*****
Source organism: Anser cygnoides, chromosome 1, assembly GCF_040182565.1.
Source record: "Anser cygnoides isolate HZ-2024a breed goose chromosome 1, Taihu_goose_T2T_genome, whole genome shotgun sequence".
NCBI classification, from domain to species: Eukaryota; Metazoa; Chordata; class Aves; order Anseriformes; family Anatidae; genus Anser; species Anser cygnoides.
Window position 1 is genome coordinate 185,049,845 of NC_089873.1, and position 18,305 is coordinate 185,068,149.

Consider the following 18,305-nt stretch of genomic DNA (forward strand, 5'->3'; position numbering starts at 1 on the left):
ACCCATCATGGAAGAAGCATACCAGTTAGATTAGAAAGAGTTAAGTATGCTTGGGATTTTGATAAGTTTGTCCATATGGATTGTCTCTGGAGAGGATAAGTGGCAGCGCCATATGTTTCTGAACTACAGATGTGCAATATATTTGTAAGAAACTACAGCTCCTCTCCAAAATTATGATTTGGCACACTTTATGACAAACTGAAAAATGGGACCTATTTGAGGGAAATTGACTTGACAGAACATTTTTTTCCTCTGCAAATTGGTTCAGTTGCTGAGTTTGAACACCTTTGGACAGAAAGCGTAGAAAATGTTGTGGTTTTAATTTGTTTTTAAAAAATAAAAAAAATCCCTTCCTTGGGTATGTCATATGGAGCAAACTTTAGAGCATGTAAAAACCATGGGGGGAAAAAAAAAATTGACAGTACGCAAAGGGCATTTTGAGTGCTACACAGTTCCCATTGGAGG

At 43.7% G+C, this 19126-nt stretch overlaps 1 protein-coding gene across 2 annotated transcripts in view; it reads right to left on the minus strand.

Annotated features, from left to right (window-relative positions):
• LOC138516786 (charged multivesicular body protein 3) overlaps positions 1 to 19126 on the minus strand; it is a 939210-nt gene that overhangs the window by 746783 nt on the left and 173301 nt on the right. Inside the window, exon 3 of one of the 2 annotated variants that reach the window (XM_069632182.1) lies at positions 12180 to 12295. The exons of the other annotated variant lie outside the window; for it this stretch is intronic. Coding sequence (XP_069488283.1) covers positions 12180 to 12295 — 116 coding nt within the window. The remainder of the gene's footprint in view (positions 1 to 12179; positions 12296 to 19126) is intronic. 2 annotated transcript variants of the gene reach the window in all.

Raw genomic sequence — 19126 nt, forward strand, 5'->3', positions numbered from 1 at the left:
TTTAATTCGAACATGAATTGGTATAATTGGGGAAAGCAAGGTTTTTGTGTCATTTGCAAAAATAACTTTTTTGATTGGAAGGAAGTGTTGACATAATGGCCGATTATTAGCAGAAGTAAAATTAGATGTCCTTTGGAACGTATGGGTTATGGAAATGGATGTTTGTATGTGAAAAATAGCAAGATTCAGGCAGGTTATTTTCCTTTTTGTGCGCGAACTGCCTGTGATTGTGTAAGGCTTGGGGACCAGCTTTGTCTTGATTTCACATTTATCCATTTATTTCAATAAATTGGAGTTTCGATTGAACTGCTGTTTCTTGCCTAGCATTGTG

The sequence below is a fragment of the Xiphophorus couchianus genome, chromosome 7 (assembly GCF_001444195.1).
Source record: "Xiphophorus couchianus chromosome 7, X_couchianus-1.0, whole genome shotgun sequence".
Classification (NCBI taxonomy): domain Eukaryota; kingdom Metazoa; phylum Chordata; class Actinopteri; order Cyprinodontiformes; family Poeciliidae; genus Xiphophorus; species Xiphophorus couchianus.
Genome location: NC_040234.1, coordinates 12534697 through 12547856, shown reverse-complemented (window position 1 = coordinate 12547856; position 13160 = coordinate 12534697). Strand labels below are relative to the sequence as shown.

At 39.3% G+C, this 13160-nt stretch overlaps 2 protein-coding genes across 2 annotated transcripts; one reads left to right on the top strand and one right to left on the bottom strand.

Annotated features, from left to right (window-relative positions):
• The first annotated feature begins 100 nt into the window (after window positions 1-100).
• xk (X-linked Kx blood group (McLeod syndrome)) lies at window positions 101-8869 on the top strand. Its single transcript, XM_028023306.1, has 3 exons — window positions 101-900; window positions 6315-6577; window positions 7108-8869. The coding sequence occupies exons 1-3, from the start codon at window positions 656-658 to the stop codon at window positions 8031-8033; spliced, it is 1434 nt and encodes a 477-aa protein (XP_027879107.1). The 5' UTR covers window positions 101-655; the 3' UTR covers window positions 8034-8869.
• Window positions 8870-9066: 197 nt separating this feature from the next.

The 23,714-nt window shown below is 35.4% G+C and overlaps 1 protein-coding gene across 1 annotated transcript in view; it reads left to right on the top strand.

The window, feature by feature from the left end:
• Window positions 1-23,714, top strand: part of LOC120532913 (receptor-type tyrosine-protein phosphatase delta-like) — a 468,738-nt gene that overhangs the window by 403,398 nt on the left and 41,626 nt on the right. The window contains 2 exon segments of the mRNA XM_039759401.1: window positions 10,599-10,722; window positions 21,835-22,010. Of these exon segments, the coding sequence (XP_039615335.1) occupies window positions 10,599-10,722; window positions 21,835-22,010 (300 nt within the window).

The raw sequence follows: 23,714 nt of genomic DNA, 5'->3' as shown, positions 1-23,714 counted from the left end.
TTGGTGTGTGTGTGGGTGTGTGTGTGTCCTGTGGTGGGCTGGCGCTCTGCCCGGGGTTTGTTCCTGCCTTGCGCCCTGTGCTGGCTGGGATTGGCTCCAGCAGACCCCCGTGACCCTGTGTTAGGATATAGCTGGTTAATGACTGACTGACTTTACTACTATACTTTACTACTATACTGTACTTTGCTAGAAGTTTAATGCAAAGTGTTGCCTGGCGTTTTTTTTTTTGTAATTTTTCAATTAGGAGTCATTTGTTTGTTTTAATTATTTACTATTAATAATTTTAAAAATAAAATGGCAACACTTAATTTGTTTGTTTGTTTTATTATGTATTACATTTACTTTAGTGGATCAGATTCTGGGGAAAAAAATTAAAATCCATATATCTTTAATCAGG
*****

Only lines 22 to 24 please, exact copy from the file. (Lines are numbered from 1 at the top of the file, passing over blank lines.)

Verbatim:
The window, feature by feature from the left end:
• Window positions 1-23,714, top strand: part of LOC120532913 (receptor-type tyrosine-protein phosphatase delta-like) — a 468,738-nt gene that overhangs the window by 403,398 nt on the left and 41,626 nt on the right. The window contains 2 exon segments of the mRNA XM_039759401.1: window positions 10,599-10,722; window positions 21,835-22,010. Of these exon segments, the coding sequence (XP_039615335.1) occupies window positions 10,599-10,722; window positions 21,835-22,010 (300 nt within the window).

The raw sequence follows: 23,714 nt of genomic DNA, 5'->3' as shown, positions 1-23,714 counted from the left end.